to the perishable pleasures of this world, less mindful than, as Christians, we ought to be of a better. Oc'casional trials and sufferings rightly considered, lead us gradually from earth, and by weakening the ties which attach us to it, more strongly fix our desires and affections upon that purer happier state where bliss is perfect and abiding. In every situation there is much to endear existence ; mortals might be much more happy than they are, if they would be so. Wellregulated pious minds, after having for a while experienced the depressing influence of sorrow, and bowed with unrepining submission to the dispensations of mercy, will rise with renewed powers, (through the implored succour of the Almighty hand which lends the staff and the rod,) to the performance of appointed duties, the grateful acceptance of remaining comforts, and the cheerful participation of continued blessings.
This world, as must be the case in a probationary scene, has many afflictive trials; but it has also many and great comforts. Although it presents numerous temptations, which, through Divine help, a Christian will strenuously resist, it offers at the same time many blessings and comforts. True religion will heighten life's endearments, cheer its gloom, mitigate its sorrows, and even sanctify its enjoyments.
A THOUGHT AT EVENING.
Lengthens o'er vale and hill;
Each ruffling thought be still.
Thought, word, and action scan,
Who pleads for sinful man.
Questions from the History of England.
O'er the drear waste Religion's beam
Bright rays of peace shall cast;
QUESTIONS FROM THE HISTORY OF ENGLAND.
(See page 514, Vol. II.) Who was king of England after the death of king John ?
How old was Henry the third when his father died ?
year did Henry come to the throne * ?
Had he spirit and energy of mind enough to govern the people properly ?
What powerful nobleman rebelled against him?
Was Montford successful in his contest with the king?
Whom did Montford take prisoners ?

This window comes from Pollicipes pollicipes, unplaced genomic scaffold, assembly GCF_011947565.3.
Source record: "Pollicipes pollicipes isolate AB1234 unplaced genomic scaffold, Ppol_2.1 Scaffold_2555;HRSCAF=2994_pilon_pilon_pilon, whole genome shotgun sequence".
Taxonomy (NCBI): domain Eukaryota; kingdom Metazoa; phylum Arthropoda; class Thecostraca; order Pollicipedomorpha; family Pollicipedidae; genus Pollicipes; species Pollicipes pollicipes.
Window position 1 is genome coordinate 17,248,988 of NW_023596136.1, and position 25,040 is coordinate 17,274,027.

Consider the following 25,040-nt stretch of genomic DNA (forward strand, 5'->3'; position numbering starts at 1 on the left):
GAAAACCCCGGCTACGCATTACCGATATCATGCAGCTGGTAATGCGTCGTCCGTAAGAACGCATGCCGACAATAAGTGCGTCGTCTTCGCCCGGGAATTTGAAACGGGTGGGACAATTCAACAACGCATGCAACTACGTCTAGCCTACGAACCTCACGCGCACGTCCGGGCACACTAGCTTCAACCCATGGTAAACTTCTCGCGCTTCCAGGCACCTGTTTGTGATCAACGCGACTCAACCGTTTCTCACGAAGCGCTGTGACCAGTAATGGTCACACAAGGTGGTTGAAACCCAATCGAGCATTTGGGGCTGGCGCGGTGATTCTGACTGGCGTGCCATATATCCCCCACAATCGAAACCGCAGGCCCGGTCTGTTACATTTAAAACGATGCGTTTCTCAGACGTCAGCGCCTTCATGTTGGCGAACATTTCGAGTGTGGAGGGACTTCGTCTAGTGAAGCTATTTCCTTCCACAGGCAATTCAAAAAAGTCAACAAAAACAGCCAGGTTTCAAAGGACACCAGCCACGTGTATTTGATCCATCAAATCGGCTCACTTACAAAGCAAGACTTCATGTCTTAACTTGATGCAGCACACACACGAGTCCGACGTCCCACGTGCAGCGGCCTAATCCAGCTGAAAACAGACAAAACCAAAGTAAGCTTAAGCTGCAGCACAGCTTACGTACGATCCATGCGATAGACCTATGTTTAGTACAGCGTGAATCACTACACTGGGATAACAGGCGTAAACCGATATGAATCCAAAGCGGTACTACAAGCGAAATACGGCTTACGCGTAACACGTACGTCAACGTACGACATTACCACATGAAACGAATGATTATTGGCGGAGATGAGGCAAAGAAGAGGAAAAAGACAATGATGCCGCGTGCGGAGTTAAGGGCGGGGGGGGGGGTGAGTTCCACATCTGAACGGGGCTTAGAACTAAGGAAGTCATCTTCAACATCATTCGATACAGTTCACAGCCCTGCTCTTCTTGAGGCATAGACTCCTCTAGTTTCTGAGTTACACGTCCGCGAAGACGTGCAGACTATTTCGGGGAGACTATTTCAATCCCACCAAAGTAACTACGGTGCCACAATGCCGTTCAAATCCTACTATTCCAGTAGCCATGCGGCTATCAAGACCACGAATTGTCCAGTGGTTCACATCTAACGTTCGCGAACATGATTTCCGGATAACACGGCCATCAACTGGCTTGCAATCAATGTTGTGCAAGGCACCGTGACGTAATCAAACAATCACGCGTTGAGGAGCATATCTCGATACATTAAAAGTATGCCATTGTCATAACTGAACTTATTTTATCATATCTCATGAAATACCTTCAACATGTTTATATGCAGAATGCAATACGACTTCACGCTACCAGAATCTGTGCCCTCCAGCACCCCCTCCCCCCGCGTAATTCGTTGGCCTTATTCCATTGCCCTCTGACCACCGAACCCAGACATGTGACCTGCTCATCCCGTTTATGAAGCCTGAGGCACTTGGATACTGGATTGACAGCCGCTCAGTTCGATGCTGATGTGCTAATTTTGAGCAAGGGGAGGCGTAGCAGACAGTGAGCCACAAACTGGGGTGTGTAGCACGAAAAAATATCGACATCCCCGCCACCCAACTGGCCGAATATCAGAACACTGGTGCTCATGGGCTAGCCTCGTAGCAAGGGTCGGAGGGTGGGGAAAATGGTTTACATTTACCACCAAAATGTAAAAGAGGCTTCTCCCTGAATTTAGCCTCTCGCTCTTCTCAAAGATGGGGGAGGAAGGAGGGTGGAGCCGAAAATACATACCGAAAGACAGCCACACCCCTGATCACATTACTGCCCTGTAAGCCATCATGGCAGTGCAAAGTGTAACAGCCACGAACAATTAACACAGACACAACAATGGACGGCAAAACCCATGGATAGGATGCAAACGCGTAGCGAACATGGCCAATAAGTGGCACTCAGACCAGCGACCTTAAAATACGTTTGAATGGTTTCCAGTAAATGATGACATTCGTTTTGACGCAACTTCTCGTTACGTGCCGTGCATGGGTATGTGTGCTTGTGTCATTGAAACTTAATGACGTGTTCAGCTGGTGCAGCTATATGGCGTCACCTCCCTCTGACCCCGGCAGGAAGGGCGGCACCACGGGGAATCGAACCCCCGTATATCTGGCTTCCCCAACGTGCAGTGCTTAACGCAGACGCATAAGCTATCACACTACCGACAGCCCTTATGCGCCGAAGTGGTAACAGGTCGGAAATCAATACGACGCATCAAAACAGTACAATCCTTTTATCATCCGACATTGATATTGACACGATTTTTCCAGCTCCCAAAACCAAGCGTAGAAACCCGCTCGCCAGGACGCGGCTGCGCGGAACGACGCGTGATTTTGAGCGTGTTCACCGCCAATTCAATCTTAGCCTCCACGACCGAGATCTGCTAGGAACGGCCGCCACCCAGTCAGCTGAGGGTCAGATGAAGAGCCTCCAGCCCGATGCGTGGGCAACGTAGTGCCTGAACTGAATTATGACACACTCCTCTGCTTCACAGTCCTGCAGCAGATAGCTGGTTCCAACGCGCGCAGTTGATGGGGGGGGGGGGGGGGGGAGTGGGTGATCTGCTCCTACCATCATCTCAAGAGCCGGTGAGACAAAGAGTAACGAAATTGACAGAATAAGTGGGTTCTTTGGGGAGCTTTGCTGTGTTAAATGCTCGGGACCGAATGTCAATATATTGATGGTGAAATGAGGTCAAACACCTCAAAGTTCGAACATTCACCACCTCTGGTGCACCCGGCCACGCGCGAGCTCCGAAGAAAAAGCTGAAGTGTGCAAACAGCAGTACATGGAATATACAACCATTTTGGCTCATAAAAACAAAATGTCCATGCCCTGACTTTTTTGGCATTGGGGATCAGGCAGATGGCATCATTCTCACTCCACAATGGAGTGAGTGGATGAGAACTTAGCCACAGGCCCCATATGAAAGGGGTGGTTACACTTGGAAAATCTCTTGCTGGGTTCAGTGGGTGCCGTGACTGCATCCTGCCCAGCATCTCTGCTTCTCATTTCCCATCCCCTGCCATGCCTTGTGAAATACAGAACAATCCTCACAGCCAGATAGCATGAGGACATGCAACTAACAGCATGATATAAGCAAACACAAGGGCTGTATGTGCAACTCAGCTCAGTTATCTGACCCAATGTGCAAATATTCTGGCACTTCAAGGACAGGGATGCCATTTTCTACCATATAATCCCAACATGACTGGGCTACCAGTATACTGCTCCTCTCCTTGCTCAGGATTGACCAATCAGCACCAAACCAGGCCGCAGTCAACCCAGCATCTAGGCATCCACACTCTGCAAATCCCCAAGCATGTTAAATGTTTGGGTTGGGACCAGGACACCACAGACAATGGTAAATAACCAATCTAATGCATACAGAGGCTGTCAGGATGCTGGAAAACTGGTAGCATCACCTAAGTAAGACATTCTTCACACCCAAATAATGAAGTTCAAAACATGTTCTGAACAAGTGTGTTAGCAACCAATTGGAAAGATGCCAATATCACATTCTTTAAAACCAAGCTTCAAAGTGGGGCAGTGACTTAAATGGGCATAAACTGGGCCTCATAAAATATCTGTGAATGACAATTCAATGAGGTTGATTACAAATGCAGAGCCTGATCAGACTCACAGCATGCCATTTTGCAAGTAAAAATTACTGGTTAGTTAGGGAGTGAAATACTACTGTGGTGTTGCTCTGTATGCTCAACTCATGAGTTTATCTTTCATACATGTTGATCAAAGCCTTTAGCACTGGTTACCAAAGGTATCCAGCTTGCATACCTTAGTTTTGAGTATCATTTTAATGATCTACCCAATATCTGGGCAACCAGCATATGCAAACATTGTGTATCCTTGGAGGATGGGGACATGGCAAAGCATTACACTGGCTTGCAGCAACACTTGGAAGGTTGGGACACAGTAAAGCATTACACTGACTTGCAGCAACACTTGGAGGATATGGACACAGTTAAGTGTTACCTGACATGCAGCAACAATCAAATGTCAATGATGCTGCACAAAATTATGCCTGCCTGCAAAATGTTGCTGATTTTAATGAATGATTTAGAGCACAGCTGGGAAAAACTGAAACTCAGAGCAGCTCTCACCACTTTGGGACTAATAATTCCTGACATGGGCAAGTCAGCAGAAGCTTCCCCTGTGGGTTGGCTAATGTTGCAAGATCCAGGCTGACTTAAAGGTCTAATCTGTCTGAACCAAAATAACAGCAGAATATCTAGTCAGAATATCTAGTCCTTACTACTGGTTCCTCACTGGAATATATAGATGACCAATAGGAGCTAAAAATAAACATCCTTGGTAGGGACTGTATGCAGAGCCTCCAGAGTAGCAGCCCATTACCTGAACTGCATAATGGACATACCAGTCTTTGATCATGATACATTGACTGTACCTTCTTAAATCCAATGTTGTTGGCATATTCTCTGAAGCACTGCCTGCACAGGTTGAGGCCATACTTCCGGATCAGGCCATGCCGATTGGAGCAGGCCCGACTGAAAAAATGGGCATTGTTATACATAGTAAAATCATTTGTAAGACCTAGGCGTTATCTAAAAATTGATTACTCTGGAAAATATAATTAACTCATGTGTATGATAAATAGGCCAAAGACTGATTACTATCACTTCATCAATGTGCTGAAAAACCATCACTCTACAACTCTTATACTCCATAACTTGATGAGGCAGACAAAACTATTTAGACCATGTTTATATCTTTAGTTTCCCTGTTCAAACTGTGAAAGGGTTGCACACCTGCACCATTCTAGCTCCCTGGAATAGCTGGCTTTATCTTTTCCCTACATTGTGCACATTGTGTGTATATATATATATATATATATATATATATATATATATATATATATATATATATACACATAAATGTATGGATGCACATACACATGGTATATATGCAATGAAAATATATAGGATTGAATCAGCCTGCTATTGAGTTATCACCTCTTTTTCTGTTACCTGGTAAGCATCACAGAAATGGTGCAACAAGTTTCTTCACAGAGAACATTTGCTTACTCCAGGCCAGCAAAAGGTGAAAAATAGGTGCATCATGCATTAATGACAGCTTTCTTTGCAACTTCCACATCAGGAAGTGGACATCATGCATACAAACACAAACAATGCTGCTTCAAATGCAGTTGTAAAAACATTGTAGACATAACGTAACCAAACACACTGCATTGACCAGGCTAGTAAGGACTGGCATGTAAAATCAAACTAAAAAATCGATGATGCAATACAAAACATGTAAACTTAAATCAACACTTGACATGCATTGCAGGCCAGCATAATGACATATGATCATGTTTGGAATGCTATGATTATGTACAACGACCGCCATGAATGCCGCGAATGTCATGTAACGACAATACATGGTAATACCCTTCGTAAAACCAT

What story is related of the manner in which Prince Edward escaped ?
How did the prince proceed after he had made his escape ?
Was there a battle fought between the prince and Montford ?
Which side conquered ?
What is related of the young prince during this battle?
How long did king Henry reign?
How many kings of England have there ever been who reigned more than 50 years
? Who were they?
When do we first hear of regular parliaments in England ?
What has been the form of the English Constitution since that time?
PATIENCE UNDER AFFLICTION.
To the Editor of the Cottager's Monthly Visitor. , That man is born to trouble as surely as the sparks fly upward, is a truth that we are disposed readily to acknowledge; yet how seldom do we make that use of it which its importance demands! If we really felt convinced, that in this our mortal condition we were to expect that troubles might at any time come upon us; that they belonged to this state of trial, we should not hear those murmurings and complaints which too often arise in the hour of affliction. If trouble be de. clared by the most patient, though the most afflicted man, to be the portion of man, surely we have no right to complain of what is ordained by an all-wise and allmerciful Creator, who has declared that all shall work together for good to his faithful people. What presumption, then, must it not be, in fallible man, to oppose, either by thought or word, the will of his God!
In the late general distress which has visited the nation, there are few persons who, if they have not been sufferers themselves, have not seen some of their friends and acquaintance experiencing great reverses of fortune, and sinking into poverty. True religion is the great support in every trial; and, in the late troubles, those whose trust has been in God have been enabled to endure their affliction with extraordinary resignation and submission. On the approach of trouble, the pious man addresses his prayers to his